Mirarr perspectives on mining and rehabilitation of the Ranger project area

G. M. Mudd, G. Kyle and H. D. Smith

Traditional Owners benefit from an agreed plan by knowing the temporal dimension of separation from their country, and of being able to envisage a definite rehabilitated landform replacing the voids, artificial lakes and foreign structures of modern mining. Nowadays, all mining companies are required – or at least are well-advised – to plan for the transition from operations to closure, and thence to a post-mining regional economy. In addition to the scientific studies and logistical planning that are required for operations that lead to rehabilitation and closure, mining companies are increasingly recognising that their withdrawal from a region can have more significant impacts on culture and economy than did their arrival. The Mirarr people belong to three Bininj clans whose combined estates include the Ranger and Jabiluka Uranium Project Areas and parts of Kakadu National Park. Those lands the custodianship and management of which Mirarr have inherited from extinct clans, include parts of Western Arnhem Land, and parts of Kakadu National Park. In the case of Mirarr estates in the ARR, royalty payments will have ceased a decade or more before closure, and the Mirarr will not have access to much of the country from which they made their living before the mine. Further, it is likely that, due to ambient radiation, there will be an access restriction over the Ranger site for many decades after the mining company has gone and the landform has gradually re-established. That will restrict Mirarr from resuming their traditional hunter-gatherer economy on those lands, and they will be obliged to seek a livelihood from other means. In the Mirarr case, amounts have been diverted from royalty receipts, and directed to sustainable investments that will provide an income stream into the future. Mirarr have declined to take any active part in the operations of a mine they have always opposed, and so there is no dependence on a major employer to deal with after the mining company leaves. Post-mining land tenure can be a difficult problem. In the Mirarr case, the land on which Ranger is built is Aboriginal freehold land under ALRA. After closure, that land should return to ALRA status. However, since the mine was built, Kakadu National Park has been proclaimed around the Ranger lease. Kakadu is itself largely ALRA land that has been leased by its numerous Aboriginal owners to Parks Australia. Mirarr have expressed the wish that, after closure and surrender, the Ranger lease be incorporated into Kakadu so that the contiguous Bininj estates on the western side of the ARR can be managed under one plan.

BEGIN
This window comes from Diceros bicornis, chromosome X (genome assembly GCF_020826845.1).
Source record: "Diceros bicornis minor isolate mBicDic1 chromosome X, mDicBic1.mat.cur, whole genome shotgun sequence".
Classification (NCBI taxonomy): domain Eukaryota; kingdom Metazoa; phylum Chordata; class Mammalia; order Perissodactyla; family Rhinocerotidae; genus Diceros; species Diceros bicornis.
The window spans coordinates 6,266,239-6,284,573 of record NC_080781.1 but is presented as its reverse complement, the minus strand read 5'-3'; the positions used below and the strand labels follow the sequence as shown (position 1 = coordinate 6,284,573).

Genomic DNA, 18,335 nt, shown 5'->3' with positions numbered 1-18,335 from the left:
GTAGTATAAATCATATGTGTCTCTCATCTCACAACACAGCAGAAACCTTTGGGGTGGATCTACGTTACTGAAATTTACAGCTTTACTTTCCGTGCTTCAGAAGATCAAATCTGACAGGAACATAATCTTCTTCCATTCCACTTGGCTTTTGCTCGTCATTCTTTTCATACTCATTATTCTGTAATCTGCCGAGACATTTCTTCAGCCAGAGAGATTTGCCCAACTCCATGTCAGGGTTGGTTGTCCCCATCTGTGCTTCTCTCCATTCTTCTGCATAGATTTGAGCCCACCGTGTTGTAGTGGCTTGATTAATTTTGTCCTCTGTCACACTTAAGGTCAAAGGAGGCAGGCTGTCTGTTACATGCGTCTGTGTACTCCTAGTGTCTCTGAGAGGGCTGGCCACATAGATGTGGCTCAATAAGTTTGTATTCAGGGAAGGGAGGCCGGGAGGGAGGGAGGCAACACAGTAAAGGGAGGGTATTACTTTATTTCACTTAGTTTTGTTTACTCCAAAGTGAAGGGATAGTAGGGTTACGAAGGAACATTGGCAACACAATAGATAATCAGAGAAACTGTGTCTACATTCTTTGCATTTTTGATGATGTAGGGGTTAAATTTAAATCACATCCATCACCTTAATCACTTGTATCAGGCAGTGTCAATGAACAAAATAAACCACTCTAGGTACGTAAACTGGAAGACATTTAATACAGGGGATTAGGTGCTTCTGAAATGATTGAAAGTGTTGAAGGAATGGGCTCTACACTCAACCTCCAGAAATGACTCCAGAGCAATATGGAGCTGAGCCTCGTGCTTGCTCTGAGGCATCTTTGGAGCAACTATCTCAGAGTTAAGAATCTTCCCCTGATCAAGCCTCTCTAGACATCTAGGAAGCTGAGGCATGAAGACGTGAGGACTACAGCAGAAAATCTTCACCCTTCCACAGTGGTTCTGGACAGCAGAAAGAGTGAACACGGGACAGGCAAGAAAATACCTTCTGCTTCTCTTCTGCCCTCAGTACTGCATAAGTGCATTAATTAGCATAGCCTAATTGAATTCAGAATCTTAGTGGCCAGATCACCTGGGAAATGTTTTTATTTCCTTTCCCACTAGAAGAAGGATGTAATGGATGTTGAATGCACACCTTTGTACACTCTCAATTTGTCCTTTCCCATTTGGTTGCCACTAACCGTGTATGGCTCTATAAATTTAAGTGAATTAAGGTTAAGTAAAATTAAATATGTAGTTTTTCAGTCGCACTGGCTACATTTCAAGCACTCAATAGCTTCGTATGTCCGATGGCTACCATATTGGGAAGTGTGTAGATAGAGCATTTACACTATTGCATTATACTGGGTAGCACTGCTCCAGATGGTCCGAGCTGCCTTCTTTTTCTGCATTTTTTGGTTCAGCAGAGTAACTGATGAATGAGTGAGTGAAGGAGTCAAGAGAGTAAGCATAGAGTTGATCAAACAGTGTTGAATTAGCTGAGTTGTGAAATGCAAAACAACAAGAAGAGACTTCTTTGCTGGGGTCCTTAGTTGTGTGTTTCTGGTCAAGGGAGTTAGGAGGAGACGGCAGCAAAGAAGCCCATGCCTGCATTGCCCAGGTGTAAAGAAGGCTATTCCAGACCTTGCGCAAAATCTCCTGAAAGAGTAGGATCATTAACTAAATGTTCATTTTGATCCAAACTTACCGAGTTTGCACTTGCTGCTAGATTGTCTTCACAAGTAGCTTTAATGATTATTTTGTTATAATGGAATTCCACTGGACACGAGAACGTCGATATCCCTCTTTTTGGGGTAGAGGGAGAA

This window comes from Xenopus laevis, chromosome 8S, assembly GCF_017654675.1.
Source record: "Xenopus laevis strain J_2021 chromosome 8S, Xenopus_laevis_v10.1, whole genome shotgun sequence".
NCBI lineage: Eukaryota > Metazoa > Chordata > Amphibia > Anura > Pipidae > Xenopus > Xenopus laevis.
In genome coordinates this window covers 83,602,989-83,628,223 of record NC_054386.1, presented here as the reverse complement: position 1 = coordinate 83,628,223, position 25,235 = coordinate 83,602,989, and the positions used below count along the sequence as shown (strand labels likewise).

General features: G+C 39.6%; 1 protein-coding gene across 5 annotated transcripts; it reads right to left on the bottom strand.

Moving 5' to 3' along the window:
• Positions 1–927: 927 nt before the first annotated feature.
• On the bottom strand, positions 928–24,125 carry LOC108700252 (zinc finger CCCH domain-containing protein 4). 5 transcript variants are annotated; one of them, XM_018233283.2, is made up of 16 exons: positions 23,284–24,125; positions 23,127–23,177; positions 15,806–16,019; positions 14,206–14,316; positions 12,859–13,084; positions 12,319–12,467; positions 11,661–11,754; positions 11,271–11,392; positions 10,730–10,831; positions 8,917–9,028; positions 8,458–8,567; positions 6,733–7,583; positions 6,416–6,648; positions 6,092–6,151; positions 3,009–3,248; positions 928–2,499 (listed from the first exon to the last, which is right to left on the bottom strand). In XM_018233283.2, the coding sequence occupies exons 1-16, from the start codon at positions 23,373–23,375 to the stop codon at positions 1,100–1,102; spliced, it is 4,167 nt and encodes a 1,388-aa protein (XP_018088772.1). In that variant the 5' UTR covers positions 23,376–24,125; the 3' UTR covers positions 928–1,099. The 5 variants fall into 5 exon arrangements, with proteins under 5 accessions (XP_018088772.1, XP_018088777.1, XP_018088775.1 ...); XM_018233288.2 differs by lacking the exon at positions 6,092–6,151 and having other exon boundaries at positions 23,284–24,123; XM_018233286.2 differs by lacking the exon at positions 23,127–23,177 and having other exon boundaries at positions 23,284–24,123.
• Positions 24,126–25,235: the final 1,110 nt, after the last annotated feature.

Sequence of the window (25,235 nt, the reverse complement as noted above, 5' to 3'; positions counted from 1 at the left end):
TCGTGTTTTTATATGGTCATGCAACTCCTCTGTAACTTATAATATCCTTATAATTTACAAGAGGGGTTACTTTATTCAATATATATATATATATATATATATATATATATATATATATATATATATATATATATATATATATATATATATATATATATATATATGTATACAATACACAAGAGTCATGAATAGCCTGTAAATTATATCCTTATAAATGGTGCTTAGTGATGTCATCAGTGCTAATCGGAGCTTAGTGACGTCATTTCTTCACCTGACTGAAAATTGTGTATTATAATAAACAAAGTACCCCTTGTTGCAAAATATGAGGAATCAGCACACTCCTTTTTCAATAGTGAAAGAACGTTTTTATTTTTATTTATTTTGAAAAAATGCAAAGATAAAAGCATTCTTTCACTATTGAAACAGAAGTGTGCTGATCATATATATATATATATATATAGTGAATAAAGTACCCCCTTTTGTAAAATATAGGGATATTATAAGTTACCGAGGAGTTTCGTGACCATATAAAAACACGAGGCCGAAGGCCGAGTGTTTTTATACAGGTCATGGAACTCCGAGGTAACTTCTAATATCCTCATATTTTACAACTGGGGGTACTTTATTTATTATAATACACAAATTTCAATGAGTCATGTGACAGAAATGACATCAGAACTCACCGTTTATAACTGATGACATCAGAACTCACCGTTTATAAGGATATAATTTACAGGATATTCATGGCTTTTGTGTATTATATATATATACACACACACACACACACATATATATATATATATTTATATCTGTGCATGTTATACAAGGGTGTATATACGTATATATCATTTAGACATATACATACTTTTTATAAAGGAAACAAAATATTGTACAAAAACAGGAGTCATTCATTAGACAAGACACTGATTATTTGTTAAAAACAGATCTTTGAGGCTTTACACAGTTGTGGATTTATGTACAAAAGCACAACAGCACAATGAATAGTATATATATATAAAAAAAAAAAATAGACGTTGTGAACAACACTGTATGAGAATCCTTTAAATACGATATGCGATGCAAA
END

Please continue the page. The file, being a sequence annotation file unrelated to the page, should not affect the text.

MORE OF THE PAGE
Mudd, G. M., Kyle,G., & Smith, H. D. (2007). Mirarr Perspectives on Mining and Rehabilitation of the Ranger Project Area. Australia's Uranium Conference, Darwin, NT, 15-16 May.

Mirarr perspectives on mining and rehabilitation of the Ranger project area